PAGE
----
Start of another month; birthday wishes.

The first of February, and it’s amazing to look back on the previous month and realize the new doors of opportunity, windows of inspiration that have opened for me already this year:

1) My passion for writing has surged forward with a vengeance, giving me extra motivation to get the word out on my writing, building a fan base and also giving me more reason to go back and revise my shorter works. Despite a hectic weekly schedule, I have made big strides in my goals this past month.

2) Since I began the Photo 365 project on New Year’s Day, I have found more joy in taking pictures every day. My interest in photography has become heightened again, and I look forward to seeing the small things in my daily life through my camera lens. The extra photo opportunities have also helped me find more writing ideas.

I’m looking forward to more opportunities being presented to me as time unfolds.

In other news; the end of January came and went rather interestingly. Greetings for my birthday came a couple of days earlier when I received a surprise vase of flowers at the office (sent from my older brother and his family). It was a very pleasant surprise to receive, albeit the commute home that night was quite an amusing one (I kept receiving stares and random smiles from strangers since it must have looked a little strange to see someone holding a VASE of flowers, not a simple bouquet). I rarely ever receive flowers, but I find that when I do receive them, I feel a rush of emotions within me.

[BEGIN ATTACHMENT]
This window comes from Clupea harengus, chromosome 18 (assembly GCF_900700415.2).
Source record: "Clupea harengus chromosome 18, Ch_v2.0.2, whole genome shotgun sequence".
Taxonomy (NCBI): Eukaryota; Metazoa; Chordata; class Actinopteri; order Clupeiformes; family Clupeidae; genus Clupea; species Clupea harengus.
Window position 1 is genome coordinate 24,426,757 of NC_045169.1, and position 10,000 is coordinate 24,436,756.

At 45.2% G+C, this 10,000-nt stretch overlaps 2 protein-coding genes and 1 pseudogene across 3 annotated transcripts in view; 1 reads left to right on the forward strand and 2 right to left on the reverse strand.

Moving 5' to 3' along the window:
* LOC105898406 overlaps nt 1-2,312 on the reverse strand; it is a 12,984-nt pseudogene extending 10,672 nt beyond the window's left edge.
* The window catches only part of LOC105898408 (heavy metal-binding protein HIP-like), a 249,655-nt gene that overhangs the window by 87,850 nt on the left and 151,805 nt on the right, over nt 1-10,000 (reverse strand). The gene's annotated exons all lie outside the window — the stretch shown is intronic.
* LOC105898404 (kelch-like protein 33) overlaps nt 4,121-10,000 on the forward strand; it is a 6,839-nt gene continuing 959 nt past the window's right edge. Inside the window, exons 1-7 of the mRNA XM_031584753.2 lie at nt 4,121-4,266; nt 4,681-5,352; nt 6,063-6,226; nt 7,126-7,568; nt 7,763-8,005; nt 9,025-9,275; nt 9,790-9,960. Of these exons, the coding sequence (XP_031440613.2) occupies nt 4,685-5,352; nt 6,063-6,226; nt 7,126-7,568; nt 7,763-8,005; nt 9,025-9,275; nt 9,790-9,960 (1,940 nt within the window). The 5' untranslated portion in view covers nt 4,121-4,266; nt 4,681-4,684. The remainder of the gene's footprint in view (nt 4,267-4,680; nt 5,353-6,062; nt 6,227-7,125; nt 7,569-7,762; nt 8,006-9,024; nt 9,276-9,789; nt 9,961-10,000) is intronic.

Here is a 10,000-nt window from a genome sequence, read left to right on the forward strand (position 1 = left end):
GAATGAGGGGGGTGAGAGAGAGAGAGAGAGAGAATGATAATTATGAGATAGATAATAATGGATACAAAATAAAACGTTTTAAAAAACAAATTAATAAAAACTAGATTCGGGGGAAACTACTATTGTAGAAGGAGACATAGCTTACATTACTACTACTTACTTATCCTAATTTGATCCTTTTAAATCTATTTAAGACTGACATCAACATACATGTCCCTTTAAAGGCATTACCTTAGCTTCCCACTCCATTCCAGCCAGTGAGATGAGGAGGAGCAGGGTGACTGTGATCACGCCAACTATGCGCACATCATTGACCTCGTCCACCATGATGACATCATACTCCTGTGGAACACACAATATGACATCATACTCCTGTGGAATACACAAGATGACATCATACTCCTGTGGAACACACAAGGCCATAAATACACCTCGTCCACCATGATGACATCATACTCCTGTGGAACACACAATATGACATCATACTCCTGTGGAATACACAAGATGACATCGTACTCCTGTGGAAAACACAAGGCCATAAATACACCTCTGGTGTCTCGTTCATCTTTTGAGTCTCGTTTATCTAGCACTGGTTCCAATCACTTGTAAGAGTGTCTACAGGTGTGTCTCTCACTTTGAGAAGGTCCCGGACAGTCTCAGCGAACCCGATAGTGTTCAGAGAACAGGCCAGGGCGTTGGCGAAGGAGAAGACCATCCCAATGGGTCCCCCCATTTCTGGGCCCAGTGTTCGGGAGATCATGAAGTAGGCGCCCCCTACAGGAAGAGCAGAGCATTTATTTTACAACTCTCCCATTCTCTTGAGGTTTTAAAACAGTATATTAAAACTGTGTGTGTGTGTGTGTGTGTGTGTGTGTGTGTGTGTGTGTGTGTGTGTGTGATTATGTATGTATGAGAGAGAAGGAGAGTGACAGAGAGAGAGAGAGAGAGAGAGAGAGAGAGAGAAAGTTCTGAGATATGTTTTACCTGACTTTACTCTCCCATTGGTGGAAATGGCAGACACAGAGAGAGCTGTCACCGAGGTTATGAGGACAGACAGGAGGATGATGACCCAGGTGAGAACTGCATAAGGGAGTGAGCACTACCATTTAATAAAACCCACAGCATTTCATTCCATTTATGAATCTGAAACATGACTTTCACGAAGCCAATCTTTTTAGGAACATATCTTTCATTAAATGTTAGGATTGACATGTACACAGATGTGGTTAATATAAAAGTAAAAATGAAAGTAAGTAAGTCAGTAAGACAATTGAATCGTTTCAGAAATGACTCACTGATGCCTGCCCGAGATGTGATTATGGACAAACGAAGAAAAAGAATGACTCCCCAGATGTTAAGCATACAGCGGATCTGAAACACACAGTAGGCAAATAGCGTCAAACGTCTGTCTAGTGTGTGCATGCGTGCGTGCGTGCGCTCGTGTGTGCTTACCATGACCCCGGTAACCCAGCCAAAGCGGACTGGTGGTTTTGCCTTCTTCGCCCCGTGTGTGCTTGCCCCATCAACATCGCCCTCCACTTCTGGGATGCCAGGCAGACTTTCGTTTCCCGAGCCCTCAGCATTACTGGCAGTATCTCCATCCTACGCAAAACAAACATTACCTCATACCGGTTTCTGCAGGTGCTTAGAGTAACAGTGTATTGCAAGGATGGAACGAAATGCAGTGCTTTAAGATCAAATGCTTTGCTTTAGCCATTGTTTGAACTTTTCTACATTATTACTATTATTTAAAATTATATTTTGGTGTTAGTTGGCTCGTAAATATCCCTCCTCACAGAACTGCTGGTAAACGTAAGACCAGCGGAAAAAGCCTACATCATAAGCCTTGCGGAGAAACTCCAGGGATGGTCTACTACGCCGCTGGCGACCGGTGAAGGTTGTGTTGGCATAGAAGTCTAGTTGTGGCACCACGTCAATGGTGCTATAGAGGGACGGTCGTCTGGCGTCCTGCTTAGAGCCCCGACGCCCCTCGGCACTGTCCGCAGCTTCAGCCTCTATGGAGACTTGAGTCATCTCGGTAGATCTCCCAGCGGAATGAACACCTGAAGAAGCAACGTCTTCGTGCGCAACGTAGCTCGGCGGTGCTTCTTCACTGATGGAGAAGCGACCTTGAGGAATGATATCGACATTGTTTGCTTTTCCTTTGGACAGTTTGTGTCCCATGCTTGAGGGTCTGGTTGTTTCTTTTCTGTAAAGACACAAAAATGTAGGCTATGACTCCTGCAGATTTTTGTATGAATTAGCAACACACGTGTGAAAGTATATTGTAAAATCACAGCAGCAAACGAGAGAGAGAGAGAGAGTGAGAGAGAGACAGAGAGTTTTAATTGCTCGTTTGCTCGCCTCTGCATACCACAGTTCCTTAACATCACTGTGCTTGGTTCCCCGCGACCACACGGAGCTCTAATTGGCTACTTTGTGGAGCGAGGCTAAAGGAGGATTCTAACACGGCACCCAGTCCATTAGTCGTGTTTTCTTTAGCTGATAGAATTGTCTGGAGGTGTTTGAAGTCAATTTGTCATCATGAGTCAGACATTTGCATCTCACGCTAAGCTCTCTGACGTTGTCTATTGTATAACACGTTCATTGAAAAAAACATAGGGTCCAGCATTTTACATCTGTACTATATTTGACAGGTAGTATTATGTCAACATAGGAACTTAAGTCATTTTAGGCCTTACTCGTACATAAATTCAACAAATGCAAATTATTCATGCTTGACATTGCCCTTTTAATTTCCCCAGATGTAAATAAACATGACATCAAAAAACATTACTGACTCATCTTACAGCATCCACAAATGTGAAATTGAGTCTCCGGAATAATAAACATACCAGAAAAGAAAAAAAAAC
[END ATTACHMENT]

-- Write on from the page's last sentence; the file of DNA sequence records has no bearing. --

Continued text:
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I spent my birthday yesterday quietly with a few of my relatives and some close friends. I didn’t want too much for my birthday; just some quiet time to relax and reflect. I received a few more email/phone birthday greetings than expected, so that was nice. I feel like the past few years I haven’t felt overly excited for my birthday; sure, I’m still happy when the day comes, and I appreciate all of the greetings/well wishes, but it’s also just another day in my life that I’m happy to have. I wonder if I will continue to feel this way as the years go by.